Schematic representation of scaffoldins, cohesin- and dockerin-containing proteins, which were identified in the genomes of each strain in this work. Numbers indicated the copy number of each type of protein architecture, identified in the designated strain. Legend of pictograms is shown in Panel B. See text for details.

Table 1. Overview of key cellulosomal components identified in this work.

Multiple architectures of cohesin-bearing scaffoldins in R. flavefaciens strains

We identified numerous cohesin-containing proteins in all three R. flavefaciens strains. Specifically, 17, 11 and 10 scaffoldin subunits were detected in strains FD-1, 17 and 007c, respectively (Table 1 and Fig. 1A). R. flavefaciens cellulosomes contain a unique spectrum of type-III cohesin modules [36], [55], [56], which are different than the type-I and type-II cohesins found in C. thermocellum and other cellulosome-producing clostridia. Type-III cohesin-containing proteins can be further catalogued into four functional groups according to their architecture:

  1. As demonstrated in earlier publications for strains 17 and FD-1, ScaA and ScaB serve as major scaffoldin subunits with multiple non-identical repeats of cohesin modules (Fig. 1A.1). ScaA harbors a unique type of C-terminal dockerin and ScaB contains a C-terminal X-dockerin (XDoc) modular dyad [56]. Notably, the composition of the major cohesins in the ScaB scaffoldin is different between the FD-1 strain (which contains two subtypes of cohesins on the same scaffoldin) and the 17 strain (in which all cohesins are of the same subtype) [57]. In addition, the number of cohesin repeats in ScaB varies between the R. flavefaciens strains, whereby strain 17 contains 7 cohesin repeats and strain FD-1 contains 9 repeats. ScaB of strain 007c contains at least 4 cohesins, but since its ORF (EWM54563) is located near the end of a contig in the draft genome, its C-terminus sequence is incomplete by definition (no stop codon was observed). Moreover, the presence of an XDoc modular pair in this strain can thus not be verified at this time. Yet it is clear that its sequenced cohesins are of the ScaA variety that resemble those of strain 17 as opposed to cohesins 1–4 of the FD-1 ScaB. We therefore presume that the 007c ScaB bears a single subtype of cohesin, the exact number of which is currently unknown.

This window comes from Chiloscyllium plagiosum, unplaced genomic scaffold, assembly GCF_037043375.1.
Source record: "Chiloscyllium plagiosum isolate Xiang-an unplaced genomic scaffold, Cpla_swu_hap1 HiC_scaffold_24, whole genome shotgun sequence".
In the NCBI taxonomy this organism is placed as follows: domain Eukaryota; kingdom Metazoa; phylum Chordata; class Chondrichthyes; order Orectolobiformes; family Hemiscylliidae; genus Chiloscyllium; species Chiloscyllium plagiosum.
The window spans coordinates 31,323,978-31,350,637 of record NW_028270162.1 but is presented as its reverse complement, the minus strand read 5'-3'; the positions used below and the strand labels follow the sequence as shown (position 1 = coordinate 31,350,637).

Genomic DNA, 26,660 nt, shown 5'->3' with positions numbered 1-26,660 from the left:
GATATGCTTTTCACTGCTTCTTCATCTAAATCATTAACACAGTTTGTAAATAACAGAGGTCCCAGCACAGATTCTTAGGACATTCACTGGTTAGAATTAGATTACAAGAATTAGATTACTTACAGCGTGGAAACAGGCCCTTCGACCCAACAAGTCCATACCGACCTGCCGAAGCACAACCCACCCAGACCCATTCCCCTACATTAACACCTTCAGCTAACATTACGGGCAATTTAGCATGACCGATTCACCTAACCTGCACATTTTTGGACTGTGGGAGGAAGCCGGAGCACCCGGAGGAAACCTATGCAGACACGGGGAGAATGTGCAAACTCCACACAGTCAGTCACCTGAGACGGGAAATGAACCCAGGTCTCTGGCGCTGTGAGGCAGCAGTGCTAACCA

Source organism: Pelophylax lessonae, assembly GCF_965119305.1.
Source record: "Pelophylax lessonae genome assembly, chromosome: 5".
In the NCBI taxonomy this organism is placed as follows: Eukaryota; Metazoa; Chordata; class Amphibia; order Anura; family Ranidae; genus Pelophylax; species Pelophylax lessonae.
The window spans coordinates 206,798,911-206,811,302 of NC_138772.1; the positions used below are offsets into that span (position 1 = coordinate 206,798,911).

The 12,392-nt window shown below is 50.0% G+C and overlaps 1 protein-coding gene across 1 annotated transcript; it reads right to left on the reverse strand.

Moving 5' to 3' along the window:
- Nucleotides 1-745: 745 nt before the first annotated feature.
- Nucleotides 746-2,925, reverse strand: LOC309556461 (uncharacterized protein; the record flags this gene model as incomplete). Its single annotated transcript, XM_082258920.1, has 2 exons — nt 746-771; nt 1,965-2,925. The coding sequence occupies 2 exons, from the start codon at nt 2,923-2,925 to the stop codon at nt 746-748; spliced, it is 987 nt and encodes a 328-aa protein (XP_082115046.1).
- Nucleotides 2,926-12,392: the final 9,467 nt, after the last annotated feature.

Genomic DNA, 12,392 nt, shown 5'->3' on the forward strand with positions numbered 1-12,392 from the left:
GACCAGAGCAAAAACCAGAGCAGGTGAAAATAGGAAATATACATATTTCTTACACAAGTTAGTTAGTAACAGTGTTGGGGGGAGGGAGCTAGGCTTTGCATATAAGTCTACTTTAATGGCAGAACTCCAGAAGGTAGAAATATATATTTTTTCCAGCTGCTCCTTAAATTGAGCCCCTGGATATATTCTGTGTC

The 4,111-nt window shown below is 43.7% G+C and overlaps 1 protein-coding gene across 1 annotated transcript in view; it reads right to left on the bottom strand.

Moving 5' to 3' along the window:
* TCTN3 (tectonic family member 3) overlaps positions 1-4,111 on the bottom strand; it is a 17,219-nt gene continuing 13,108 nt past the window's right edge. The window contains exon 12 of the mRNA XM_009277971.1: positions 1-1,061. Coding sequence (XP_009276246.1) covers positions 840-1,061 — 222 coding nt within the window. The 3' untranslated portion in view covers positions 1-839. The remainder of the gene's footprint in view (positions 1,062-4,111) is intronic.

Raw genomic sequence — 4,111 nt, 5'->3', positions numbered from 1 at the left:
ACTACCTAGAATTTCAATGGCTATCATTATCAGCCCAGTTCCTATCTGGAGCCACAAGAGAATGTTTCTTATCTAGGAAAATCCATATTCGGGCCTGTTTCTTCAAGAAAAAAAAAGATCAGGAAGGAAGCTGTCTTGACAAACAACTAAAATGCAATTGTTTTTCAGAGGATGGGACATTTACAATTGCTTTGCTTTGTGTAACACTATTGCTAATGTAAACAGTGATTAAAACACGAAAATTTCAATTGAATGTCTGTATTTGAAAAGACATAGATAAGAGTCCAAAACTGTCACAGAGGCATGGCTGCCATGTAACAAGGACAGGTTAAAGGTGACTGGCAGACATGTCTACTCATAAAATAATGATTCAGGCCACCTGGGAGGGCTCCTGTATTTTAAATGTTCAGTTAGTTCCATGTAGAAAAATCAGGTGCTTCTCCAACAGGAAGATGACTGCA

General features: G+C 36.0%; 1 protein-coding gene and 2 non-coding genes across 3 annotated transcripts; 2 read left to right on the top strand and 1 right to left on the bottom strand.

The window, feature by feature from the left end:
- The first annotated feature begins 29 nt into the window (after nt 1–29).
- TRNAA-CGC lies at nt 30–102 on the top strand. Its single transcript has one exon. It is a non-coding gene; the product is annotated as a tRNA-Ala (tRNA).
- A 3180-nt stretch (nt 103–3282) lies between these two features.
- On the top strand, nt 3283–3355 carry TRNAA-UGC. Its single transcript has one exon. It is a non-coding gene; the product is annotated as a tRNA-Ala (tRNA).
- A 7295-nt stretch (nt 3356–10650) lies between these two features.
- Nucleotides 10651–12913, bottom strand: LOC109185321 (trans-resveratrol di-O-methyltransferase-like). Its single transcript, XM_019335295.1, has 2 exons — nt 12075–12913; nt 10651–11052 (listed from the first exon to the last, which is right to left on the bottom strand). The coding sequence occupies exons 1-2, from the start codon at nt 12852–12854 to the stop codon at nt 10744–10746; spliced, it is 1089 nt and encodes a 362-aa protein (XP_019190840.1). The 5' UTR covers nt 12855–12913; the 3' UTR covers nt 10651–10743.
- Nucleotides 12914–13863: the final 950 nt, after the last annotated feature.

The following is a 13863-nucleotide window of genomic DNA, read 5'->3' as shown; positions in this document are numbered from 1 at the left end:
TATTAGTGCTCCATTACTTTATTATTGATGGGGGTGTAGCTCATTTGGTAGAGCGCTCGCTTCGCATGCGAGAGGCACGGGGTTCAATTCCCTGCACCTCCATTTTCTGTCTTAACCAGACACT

2. ScaE-like proteins (Fig. 1A.1) were identified in all three genomes. As shown for strains 17 and FD-1 in previous works, this type of scaffoldin has an important anchoring function, due to its ability to anchor the ScaB and CttA proteins [58] and to the presence of a C-terminal sortase sequence, which is involved in the attachment of the cellulosome to the bacterial cell surface [36]. In turn, CttA attaches to cellulose through its two CBMs, and the bacterial cell itself is thus attached to the substrate through this mechanism [58].
  3. The current work has revealed a third group of proteins (5–11 copies, according to the strain), characterized by a bi-modular theme, which includes both a single cohesin module and a single dockerin in the same polypeptide (Fig. 1A.2). As shown previously for ScaC in strain 17 [35], this type of protein may serve as an adaptor protein to regulate binding of either particular scaffoldins and/or enzymes into cellulosome complexes, thereby altering the repertoire of cellulosome content. Interestingly, this study indicates that R. flavefaciens FD-1 exclusively contains a second potential variation of this theme, in the form of two proteins that bear a C-terminal dockerin with two cohesins instead of one.
  4. In addition, we identified several scaffoldins (1–3 copies per strain) in the present research that bear a single cohesin module, which is >90% similar between strains 17 and 007c and ∼60% similar between strains FD-1 and 007c. These cohesins lack a dockerin module but are fused to a protein region whose function is as yet unknown (Fig. 1A.2).